Two Mules for Sister Sara (1969)
|Year Of Production||1969|
|RSDL / Flipper||RSDL (55:49)||Cast & Crew|
|Region Coding||2,4||Directed By||Don Siegel|
Universal Pictures Home Video
|Pan & Scan/Full Frame||None||English Dolby Digital 2.0 (192Kb/s)|
|Widescreen Aspect Ratio||2.35:1|
|Video Format||576i (PAL)|
|Original Aspect Ratio||2.35:1||Miscellaneous|
English for the Hearing Impaired
|Annoying Product Placement||No|
|Action In or After Credits||No|
Clint Eastwood has made a lot of Westerns. Don Siegel has directed Clint Eastwood in several films. However, this is the only Western starring Clint Eastwood that Don Siegel directed (The Beguiled isn't a Western).
Clint Eastwood plays Hogan — a typical Eastwood Western character (except that he has a name) — fairly stoic, and highly skilled with a gun. He's riding through arid country in Mexico when he comes across three bad guys and a near-naked Shirley Maclaine. He deals with the men, and gets a bit of a shock when Shirley Maclaine gets dressed and reappears in a wimple. She introduces herself as Sister Sara. He doesn't help her bury the men — "why deprive the buzzards of a meal?" is his attitude. He would be happy of the chance to pass responsibility for her to an approaching troop of French cavalry, but she is terrified to hear of their approach — apparently they are looking for her because she has been raising money for the Mexican rebels. He helps her hide.
This film is set in a time about which I know little. Apparently the French occupied Mexico at this time, but the Mexican resistance fighters, called the Juaristas, were fighting back. We are given the impression that the French occupying troops were brutal.
Hogan and Sister Sara find they have common interests, and stick together for practical reasons.
The setup is a little unusual, but this is a classic mismatched-pair movie. Eastwood and Maclaine work rather well together. Not quite the same as Bogart and Hepburn in The African Queen, but not a whole lot different, with the French in this film standing in for the Germans in that one. If you liked The African Queen, and you like Eastwood Westerns, then I think you'll like this one. If you didn't like The African Queen, then you may still like this film. But if you don't like Eastwood Westerns, then forget this film.
The video looks rather good for a film now over thirty years old.
The DVD is presented in an aspect ratio of 2.35:1, and is 16x9 enhanced. That's the original aspect ratio, as it is for every Eastwood Western (he loves the scope ratio).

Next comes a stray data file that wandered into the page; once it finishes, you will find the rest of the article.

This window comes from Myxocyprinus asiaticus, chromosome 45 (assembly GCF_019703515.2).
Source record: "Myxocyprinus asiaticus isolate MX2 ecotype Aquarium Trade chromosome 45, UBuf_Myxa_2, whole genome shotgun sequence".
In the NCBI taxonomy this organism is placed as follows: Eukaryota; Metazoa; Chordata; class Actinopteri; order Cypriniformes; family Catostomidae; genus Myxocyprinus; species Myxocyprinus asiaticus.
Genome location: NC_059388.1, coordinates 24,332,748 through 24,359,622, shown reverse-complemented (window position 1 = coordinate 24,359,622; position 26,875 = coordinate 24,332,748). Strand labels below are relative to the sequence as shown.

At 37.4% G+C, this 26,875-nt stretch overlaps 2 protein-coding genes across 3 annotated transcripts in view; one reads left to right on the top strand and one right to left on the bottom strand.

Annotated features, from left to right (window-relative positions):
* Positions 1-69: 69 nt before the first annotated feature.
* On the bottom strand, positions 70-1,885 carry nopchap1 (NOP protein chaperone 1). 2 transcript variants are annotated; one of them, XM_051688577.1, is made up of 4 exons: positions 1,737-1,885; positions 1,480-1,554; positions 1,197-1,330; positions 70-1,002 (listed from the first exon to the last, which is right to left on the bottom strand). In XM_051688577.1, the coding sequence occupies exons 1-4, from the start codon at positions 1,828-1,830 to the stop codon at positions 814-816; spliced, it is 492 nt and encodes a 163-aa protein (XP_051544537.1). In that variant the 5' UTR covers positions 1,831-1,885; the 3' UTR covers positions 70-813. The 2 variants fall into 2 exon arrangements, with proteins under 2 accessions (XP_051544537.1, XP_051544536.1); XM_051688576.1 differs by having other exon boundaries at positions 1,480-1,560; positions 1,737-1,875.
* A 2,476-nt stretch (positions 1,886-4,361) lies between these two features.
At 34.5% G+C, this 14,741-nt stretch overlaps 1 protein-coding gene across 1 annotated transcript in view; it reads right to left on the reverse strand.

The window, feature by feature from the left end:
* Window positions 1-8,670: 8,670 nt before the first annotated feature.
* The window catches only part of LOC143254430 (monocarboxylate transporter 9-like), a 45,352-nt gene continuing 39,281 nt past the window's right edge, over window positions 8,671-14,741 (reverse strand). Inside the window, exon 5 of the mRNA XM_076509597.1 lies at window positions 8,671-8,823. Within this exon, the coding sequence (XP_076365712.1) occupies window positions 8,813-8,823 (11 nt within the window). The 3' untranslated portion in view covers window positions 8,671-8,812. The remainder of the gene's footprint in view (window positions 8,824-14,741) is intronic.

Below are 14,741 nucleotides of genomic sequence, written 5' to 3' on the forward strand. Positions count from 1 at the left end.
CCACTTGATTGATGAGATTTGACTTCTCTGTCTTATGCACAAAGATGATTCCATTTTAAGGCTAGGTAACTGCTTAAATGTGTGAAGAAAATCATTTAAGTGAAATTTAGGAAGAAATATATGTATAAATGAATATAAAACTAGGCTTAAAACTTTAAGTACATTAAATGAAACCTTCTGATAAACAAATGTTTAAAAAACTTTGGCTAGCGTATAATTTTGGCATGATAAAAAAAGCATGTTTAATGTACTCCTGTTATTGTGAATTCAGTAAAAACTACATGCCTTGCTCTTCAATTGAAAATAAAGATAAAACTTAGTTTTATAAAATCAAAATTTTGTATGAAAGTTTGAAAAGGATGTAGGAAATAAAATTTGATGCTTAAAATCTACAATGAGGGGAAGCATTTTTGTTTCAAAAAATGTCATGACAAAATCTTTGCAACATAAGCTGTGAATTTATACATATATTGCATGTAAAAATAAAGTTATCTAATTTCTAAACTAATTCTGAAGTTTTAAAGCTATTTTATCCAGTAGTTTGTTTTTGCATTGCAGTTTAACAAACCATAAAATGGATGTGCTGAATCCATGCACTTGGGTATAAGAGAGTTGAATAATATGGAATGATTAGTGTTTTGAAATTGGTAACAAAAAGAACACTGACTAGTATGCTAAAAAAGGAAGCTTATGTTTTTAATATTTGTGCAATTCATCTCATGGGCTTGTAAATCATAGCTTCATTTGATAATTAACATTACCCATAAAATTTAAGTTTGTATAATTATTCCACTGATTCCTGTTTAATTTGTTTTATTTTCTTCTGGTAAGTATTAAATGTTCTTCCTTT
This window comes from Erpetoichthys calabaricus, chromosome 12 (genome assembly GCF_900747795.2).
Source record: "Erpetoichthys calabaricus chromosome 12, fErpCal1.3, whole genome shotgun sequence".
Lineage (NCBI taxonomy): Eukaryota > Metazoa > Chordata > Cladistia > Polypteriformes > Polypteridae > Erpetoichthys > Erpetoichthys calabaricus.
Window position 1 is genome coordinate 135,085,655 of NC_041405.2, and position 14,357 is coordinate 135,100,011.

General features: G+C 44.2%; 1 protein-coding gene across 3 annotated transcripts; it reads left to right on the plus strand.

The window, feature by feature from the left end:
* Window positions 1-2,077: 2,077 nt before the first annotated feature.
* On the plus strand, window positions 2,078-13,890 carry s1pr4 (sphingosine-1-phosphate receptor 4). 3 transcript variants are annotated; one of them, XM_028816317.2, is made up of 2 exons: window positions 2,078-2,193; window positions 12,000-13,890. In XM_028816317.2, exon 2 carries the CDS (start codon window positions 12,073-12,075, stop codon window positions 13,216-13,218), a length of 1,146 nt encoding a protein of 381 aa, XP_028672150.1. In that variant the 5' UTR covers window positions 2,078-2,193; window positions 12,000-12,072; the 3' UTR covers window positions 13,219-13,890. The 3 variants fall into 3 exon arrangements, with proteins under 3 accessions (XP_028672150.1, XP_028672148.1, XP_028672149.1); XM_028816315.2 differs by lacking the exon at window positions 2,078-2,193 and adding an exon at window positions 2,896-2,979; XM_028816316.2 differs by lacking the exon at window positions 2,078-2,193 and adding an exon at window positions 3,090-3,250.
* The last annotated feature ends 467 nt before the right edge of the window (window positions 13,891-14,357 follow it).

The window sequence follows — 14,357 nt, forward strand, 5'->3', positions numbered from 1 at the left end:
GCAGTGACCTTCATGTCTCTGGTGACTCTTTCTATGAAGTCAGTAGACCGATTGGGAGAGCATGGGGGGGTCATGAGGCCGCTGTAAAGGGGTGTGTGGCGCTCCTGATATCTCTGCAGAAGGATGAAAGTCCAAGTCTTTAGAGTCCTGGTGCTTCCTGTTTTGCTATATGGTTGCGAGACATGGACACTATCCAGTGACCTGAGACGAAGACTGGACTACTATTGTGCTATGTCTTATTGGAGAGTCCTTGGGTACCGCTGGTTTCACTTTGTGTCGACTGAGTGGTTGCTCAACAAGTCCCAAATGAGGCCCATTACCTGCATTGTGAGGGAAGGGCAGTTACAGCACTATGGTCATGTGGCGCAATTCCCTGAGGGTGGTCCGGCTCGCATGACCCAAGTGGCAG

The picture is sharp and clear. Shadow detail is good, but not wonderful — colours drop off into black a little fast on some shots. There's no significant grain. There's no low level noise.
Colour is a bit difficult to judge — the sky is a decent blue, but almost everything else is faded, dusty, and dull — that's production design, I think. There's no colour bleed or over-saturation.
There are not a lot of film artefacts, particularly for a film from 1969, and what there are, are untroubling. Even examples like the blob at 19:14, the white rub at 46:33, and the white marks at 81:08, are momentary. There's quite a bit of aliasing, on pretty much anything that could alias, but it's not overly distracting unless you are really sensitive.
There are subtitles in seven languages, including English. I only checked the English. They are somewhat abbreviated, but well-timed and easy to read.
The disc is single sided and RSDL-formatted; the layer change is at 55:49, in the middle of a scene, but at a moment that is both static and silent — it is very hard to spot.
There is only one soundtrack; English Dolby Digital 2.0, not surround encoded. There are no audio artefacts on this disc.
The dialogue is clear and easy to understand (in a couple of places, almost too clear). There are no obvious audio sync glitches.
The score comes from Ennio Morricone — how very apt for an Eastwood Western! It is a bit melodramatic, but suitable enough.
Neither surrounds nor subwoofer gets anything to do with this soundtrack.
|Surround Channel Use|
The menu is static and silent. It offers only Play, Scenes, and Subtitles.
NOTE: To view non-R4 releases, your equipment needs to be multi-zone compatible and usually also NTSC compatible.
This film is not yet available in R1 on DVD.
Two Mules For Sister Sara is a decent Eastwood Western on a decent DVD.
The video quality is very good, except for a lot of mild aliasing.
The audio quality is perfectly acceptable for a Dolby Digital 2.0 soundtrack.
There are no extras on this disc.
|DVD||Sony DVP-NS905V, using Component output|
|Display||Sony VPH-G70 CRT Projector, QuadScan Elite scaler (Tripler), ScreenTechnics 110. Calibrated with Video Essentials. This display device is 16x9 capable.|
|Audio Decoder||Built in to amplifier/receiver. Calibrated with Video Essentials.|
|Speakers||Front Left, Centre, Right: Krix Euphonix; Rears: Krix KDX-M; Subwoofer: Krix Seismix 5|